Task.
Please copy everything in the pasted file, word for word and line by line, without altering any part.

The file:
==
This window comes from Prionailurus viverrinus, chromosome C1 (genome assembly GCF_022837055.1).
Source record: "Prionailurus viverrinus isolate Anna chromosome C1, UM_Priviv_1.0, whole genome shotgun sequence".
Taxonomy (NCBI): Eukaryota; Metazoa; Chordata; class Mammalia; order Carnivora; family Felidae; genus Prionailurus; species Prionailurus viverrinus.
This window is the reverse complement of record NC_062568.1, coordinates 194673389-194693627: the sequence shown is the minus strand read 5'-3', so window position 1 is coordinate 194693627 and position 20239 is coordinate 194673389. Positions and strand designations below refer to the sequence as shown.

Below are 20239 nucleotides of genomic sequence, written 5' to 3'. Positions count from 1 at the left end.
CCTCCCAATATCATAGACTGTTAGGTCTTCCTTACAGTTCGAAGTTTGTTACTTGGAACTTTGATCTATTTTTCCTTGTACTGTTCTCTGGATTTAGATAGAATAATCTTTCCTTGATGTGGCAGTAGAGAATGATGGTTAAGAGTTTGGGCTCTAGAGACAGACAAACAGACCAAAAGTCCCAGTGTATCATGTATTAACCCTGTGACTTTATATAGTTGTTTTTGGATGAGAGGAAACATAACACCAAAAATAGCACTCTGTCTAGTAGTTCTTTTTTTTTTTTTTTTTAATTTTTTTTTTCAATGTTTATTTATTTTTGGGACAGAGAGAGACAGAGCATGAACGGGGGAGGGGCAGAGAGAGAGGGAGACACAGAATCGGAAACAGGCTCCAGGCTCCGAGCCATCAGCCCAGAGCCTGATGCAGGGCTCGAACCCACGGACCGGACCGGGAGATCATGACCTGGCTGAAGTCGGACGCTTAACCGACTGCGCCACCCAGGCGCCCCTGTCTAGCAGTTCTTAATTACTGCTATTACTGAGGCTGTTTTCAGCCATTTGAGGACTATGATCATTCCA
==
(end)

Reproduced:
This window comes from Prionailurus viverrinus, chromosome C1 (genome assembly GCF_022837055.1).
Source record: "Prionailurus viverrinus isolate Anna chromosome C1, UM_Priviv_1.0, whole genome shotgun sequence".
Taxonomy (NCBI): Eukaryota; Metazoa; Chordata; class Mammalia; order Carnivora; family Felidae; genus Prionailurus; species Prionailurus viverrinus.
This window is the reverse complement of record NC_062568.1, coordinates 194673389-194693627: the sequence shown is the minus strand read 5'-3', so window position 1 is coordinate 194693627 and position 20239 is coordinate 194673389. Positions and strand designations below refer to the sequence as shown.

Below are 20239 nucleotides of genomic sequence, written 5' to 3'. Positions count from 1 at the left end.
CCTCCCAATATCATAGACTGTTAGGTCTTCCTTACAGTTCGAAGTTTGTTACTTGGAACTTTGATCTATTTTTCCTTGTACTGTTCTCTGGATTTAGATAGAATAATCTTTCCTTGATGTGGCAGTAGAGAATGATGGTTAAGAGTTTGGGCTCTAGAGACAGACAAACAGACCAAAAGTCCCAGTGTATCATGTATTAACCCTGTGACTTTATATAGTTGTTTTTGGATGAGAGGAAACATAACACCAAAAATAGCACTCTGTCTAGTAGTTCTTTTTTTTTTTTTTTTTAATTTTTTTTTTCAATGTTTATTTATTTTTGGGACAGAGAGAGACAGAGCATGAACGGGGGAGGGGCAGAGAGAGAGGGAGACACAGAATCGGAAACAGGCTCCAGGCTCCGAGCCATCAGCCCAGAGCCTGATGCAGGGCTCGAACCCACGGACCGGACCGGGAGATCATGACCTGGCTGAAGTCGGACGCTTAACCGACTGCGCCACCCAGGCGCCCCTGTCTAGCAGTTCTTAATTACTGCTATTACTGAGGCTGTTTTCAGCCATTTGAGGACTATGATCATTCCA